Rainbow trout is native only to the rivers and lakes of North America, west of the Rocky Mountains and it is well-known as a hard-fighting game fish and tasty meal. Rainbow trout have coloring and patterns that vary widely depending on habitat, age, and spawning condition. They are torpedo-shaped and generally blue-green or yellow-green in color with a pink streak along their sides, white underbelly, and small black spots on their back and fins. They prefer cool, clear rivers, streams, and lakes. Rainbow trout survive on insects, crustaceans, and small fish.
The tracks are preserved in limestone in an area that was once a beach that fringed the Sundance Sea, a vast inland body of water. The individual footprints are aligned in dozens of trackways that can be traced for lengths of up to 12 meters across the bedrock surface. The tracks have been dated at 167 million years old and most range in length from 2 inches (4cm) to 10 inches (25 cm). The largest of these dinosaurs would probably have stood less than 7 feet (2.3 m) in height. Scientists do not know which dinosaur species made the tracks, since dinosaur fossils from this timeframe are so rare. Research continues in an effort to understand more about these fascinating trace fossils.
Midway Golf Course in Basin, just 7 miles from Greybull.
Check the website for current rates: http://www.midwaygolfcourse.com
Take a daytrip (total trip length 160 miles) from Greybull KOA going west along Highway 14. After leaving Greybull, pass the airport, and take a right turn on the 310 towards Lovell.
Before entering Lovell, turn right onto 14A, towards Burgess Junction. But first, visit the Bighorn Canyon Visitors Center, on your right side, right after the turn, and get all the information about the Big Horn Recreation Area.
Back on the 14A make a left turn on the 37. See the wild horses at the Pryor Mountain wild horse range, and enjoy the breathtaking views of the Devils Canyon overlook. Follow the road over Bad Pass trail, and visit the historic ranch, once owned by Caroline Lockhart, a novelist, who became a “cattle queen”. Return to the 14a, and follow it going east. You will come upon the Bighorn Medicine Wheel, a mysterious, native American religious site. It's about a one and a half mile walk, but it's worth it.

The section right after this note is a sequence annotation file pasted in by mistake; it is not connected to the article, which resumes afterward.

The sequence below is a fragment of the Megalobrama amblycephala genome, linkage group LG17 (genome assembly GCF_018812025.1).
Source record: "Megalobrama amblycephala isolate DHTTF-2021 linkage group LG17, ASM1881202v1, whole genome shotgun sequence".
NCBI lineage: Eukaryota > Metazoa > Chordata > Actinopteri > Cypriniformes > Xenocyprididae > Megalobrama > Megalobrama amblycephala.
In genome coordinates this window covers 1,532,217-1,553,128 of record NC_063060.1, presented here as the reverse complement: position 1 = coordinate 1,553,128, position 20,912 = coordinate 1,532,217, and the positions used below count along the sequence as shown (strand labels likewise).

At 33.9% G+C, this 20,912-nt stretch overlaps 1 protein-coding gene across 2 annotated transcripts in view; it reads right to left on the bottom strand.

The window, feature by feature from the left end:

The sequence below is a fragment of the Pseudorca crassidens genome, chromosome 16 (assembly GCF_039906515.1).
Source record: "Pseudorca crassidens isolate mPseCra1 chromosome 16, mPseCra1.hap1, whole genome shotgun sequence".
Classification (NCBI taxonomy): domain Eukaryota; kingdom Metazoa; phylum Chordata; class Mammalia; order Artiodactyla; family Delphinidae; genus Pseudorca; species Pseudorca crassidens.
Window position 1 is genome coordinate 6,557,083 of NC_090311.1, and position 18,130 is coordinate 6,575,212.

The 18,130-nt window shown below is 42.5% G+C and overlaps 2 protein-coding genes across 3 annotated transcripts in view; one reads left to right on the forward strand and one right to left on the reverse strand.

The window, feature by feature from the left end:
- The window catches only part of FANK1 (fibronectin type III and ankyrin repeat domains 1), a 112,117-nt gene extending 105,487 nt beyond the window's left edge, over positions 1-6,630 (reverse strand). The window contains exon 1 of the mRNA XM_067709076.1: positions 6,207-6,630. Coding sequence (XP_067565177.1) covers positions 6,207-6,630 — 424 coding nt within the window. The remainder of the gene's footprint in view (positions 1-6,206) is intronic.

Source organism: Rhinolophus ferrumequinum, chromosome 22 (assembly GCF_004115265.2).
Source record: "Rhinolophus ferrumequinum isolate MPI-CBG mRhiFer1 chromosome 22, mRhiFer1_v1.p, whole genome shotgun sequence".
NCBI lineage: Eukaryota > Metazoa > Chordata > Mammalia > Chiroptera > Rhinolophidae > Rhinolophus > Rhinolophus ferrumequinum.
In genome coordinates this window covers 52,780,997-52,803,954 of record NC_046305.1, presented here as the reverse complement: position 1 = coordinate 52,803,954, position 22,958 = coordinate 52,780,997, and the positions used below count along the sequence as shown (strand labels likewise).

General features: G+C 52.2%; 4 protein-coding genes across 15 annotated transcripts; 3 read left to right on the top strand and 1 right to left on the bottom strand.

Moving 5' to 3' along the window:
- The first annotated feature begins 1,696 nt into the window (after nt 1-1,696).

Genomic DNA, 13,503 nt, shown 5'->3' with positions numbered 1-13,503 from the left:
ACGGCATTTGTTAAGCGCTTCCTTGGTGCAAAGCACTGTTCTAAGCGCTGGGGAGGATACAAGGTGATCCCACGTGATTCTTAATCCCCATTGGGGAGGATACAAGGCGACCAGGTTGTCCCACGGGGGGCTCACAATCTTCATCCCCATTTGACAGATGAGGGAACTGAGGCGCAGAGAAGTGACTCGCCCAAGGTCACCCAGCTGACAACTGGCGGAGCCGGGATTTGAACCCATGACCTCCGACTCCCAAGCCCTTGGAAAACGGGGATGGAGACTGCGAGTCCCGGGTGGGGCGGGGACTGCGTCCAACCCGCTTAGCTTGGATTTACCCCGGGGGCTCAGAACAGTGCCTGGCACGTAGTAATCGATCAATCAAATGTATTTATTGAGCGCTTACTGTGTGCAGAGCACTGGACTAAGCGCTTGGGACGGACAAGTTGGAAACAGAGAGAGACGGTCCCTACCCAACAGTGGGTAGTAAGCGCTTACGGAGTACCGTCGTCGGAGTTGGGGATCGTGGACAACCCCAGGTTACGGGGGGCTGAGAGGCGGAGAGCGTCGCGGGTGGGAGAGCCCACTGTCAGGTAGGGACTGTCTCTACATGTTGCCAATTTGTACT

Follow the 14a again and continue on to Burgess Junction, have lunch at the Bear Lodge Resort then turn right onto Highway 14 towards Greybull.
Drive over Granite Pass, and look for many species of wildlife that make the scenic Bighorn Mountains their home.
Follow through Shell Canyon, and stop at the Shell Falls interpretive site where you'll see the picturesque Shell Falls as it flows 3,600 gallons of water per second. You'll be able to learn about the ancient fossil shells that give the canyon and falls their name.
Follow the road through Shell to Greybull.
After such a beautiful day it's nice to be back at the Greybull KOA and relax at our refreshing pool.
There are many hiking trails throughout the Big Horn Mountains and Bighorn National Forest, providing the hiker/backpacker with scenic views of mountain vistas, lakes, and wildlife.
Hikers may see deer, moose and elk as well as numerous small species of animals and birds. Care should be exercised when viewing unpredictable animals such as moose.
There are also over 200 lakes in the Big Horn Mountains, including Willow Lake and Romeo Lake. Lakes and some other areas are often rocky, so hikers are advised to use care when walking.
Mountain lakes also provide excellent trout fishing. Both resident and non-resident fishing licenses can be obtained from local stores before beginning your hike.
Scenery is spectacular, so be sure to bring a camera. Binoculars are also handy for viewing wildlife and scenery at a distance.
Most trails are well marked and it is advisable to remain on the trails.
Trail, topographic and National Forest maps are available at the Greybull KOA and through the National Forest Service.
If you intend to hike into the Cloud Peak Wilderness Area, you are required to register at the trailhead before you begin your hike. Manual registration boxes are provided at trailhead locations. Registration assists Forest Service and emergency officials in locating lost or injured persons.
Hikers and backpackers should also obey all Forest Service fire restrictions and regulations when hiking in the National Forest. There are particular regulations regarding the use of motorized vehicles and campfires in the Bighorn National Forest and Cloud Peak Wilderness area.
Additional information on hiking and backpacking in the Bighorn Mountains and Bighorn National Forest can be obtained by contacting the National Forest Offices.